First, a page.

We talk of the oneness of the people, yet we lack much of that oneness we must yet arrive at. If we could see things as they are, we need never preach this sermon again so long as we live. But we have to talk to the people, and keep talking to them; we have to bear with them, and teach them. We can tell them but little, for we know but little, and they are not prepared to receive more than they get. When any man lifts himself up in his philosophy, and wonders why we do not talk about this, and that, and the other thing that we do not wish to talk about, what does he know of the results that would follow from communicating principles to this people which they are not prepared to receive? I do not know that it would not be as Joseph once remarked:—Said he, "If I were to tell the people what I knew of the kingdom of God, there is not a man nor woman that would stay with me." Said I, "Do not reveal anything to me then, I do not wish to apostatize." If the Lord were to reveal many things to this people now, which will be made known in the future, they could not abide them,—they have not capacity at the present to receive them. Many people look at the wisdom and intelligence there is in the world, concerning many things, and marvel,—"What great knowledge! What wonderful skill!" Is there wisdom and mechanism in the world? Yes, and some people will say "it is wonderful, almost beyond the knowledge of an angel." They will talk of steam-power, the power of the air, of electricity, and other things, and say it is almost beyond the knowledge of an angel. An angel from heaven knows more about the sciences and arts, of which you and I have a little smattering, than all the men on the earth. When they have gone to the extent of their knowledge and ability and understanding in science and art, they are far behind an angel. Does a knowledge of the sciences belong to our religion, too? Yes. There is nothing, only death and hell, but what belongs to it. We are not sanctified yet to receive many things that the Lord will reveal by-and-bye. We are not prepared to receive the fulness of the Kingdom of God. If we were, we would stop preaching a great many sermons we now have to preach. But we are here living and improving; and many of the people really love and delight in their religion.
You hear the brethren say, at times, that they never saw the time they were ashamed of their religion. That is true. Who is there on the
face of the earth, that knows God or his Son Jesus Christ, that is not proud of it? Not vain, understand me,—not proud, like a frivolous young person vain of some fancied superiority, but really thankful to God for the knowledge, and, if the term may be used, proud of it. Who would not be proud to know our elder Brother and Redeemer! Who would not be proud to understand the plan revealed by our Father and God to bestow upon us eternal life! To live, not merely next day and next year, but to live for ever and ever, basking in the smiles of God and of angels, and enjoying the happiness and blessings of eternal life! Go to the great men of the earth, and talk to them about Joseph Smith, and many of them would spurn you from them. Go to members of the religious sects, to a Presbyterian, a Methodist or a Baptist, and speak to them about Joseph and the Kingdom of God established on the earth, and most likely they would order you out of their houses. This causes feelings that are unpleasant. Yet why should it do so? What is there in such actions that should prevent us from rejoicing and feeling thankful that we know God and Jesus Christ. If I had all the young Elders and missionaries here, I might say to them, when strangers reject your testimony, you have no cause to fail of heart and be downcast in your spirits. If all the kings of the earth were in one man, and all their grandeur and excellency were comprehended in his person, and he were to reject your testimony, instead of feeling ashamed you should be full of pity for him. Your feelings should be like those of a father to a child; "my son, I am sorry for you, and my heart is moved with pity; you have no knowledge of your true position; you are in possession of a certain greatness and knowledge, but your true greatness, knowledge and power you know nothing of. Poor child, I pity you." These should be the feelings of every Elder that goes forth to preach the Gospel to the nations.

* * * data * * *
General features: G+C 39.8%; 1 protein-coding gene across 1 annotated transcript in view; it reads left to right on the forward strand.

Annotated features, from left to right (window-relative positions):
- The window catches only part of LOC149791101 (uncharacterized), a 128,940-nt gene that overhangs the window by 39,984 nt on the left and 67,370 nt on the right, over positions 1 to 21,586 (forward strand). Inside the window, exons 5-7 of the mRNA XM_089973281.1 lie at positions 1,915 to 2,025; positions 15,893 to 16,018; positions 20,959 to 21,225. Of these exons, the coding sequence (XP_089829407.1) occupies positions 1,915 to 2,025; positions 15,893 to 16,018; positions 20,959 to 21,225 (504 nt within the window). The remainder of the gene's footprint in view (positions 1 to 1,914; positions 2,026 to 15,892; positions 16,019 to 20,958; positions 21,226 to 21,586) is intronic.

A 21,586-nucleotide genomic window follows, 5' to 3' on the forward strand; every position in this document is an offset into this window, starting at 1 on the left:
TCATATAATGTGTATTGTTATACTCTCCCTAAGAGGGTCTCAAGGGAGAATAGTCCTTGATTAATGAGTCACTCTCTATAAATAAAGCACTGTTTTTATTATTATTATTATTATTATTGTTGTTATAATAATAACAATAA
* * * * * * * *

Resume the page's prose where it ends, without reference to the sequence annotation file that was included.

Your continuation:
Put it down in your memories, let it be written on the tablets of your hearts that, outside of the religion we have embraced, there is nothing but death, hell and the grave. Every excellency, blessing, comfort, happiness and light, and everything that can be enjoyed by an intelligent being, is for us, if we live for it.
May the Lord help us to do so. Amen.